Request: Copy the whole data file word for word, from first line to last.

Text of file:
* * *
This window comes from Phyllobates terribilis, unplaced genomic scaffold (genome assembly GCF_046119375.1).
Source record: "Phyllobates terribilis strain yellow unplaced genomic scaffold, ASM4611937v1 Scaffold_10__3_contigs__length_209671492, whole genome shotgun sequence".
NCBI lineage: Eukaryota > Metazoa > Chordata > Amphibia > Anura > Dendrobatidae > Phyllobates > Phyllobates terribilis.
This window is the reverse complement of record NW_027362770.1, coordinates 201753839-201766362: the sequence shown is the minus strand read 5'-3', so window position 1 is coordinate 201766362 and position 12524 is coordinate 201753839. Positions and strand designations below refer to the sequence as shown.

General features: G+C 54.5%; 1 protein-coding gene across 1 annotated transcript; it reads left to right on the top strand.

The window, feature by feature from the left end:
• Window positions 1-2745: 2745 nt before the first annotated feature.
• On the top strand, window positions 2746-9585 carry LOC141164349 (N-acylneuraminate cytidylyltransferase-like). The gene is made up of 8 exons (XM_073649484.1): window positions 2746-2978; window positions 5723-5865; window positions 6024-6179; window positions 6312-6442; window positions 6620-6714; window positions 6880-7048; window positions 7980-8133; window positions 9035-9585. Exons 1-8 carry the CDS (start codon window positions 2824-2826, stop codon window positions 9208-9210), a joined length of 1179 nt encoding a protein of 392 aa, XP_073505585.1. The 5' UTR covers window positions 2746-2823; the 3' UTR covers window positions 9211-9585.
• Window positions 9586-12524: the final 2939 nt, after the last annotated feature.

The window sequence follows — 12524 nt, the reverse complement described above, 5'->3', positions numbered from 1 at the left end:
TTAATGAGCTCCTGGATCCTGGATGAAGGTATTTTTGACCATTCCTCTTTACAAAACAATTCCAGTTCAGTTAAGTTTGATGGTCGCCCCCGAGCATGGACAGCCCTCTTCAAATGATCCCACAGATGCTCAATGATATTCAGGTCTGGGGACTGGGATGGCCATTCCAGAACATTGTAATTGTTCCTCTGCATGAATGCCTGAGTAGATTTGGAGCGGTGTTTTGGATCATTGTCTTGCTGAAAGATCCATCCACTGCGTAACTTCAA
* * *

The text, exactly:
This window comes from Phyllobates terribilis, unplaced genomic scaffold (genome assembly GCF_046119375.1).
Source record: "Phyllobates terribilis strain yellow unplaced genomic scaffold, ASM4611937v1 Scaffold_10__3_contigs__length_209671492, whole genome shotgun sequence".
NCBI lineage: Eukaryota > Metazoa > Chordata > Amphibia > Anura > Dendrobatidae > Phyllobates > Phyllobates terribilis.
This window is the reverse complement of record NW_027362770.1, coordinates 201753839-201766362: the sequence shown is the minus strand read 5'-3', so window position 1 is coordinate 201766362 and position 12524 is coordinate 201753839. Positions and strand designations below refer to the sequence as shown.

General features: G+C 54.5%; 1 protein-coding gene across 1 annotated transcript; it reads left to right on the top strand.

The window, feature by feature from the left end:
• Window positions 1-2745: 2745 nt before the first annotated feature.
• On the top strand, window positions 2746-9585 carry LOC141164349 (N-acylneuraminate cytidylyltransferase-like). The gene is made up of 8 exons (XM_073649484.1): window positions 2746-2978; window positions 5723-5865; window positions 6024-6179; window positions 6312-6442; window positions 6620-6714; window positions 6880-7048; window positions 7980-8133; window positions 9035-9585. Exons 1-8 carry the CDS (start codon window positions 2824-2826, stop codon window positions 9208-9210), a joined length of 1179 nt encoding a protein of 392 aa, XP_073505585.1. The 5' UTR covers window positions 2746-2823; the 3' UTR covers window positions 9211-9585.
• Window positions 9586-12524: the final 2939 nt, after the last annotated feature.

The window sequence follows — 12524 nt, the reverse complement described above, 5'->3', positions numbered from 1 at the left end:
TTAATGAGCTCCTGGATCCTGGATGAAGGTATTTTTGACCATTCCTCTTTACAAAACAATTCCAGTTCAGTTAAGTTTGATGGTCGCCCCCGAGCATGGACAGCCCTCTTCAAATGATCCCACAGATGCTCAATGATATTCAGGTCTGGGGACTGGGATGGCCATTCCAGAACATTGTAATTGTTCCTCTGCATGAATGCCTGAGTAGATTTGGAGCGGTGTTTTGGATCATTGTCTTGCTGAAAGATCCATCCACTGCGTAACTTCAA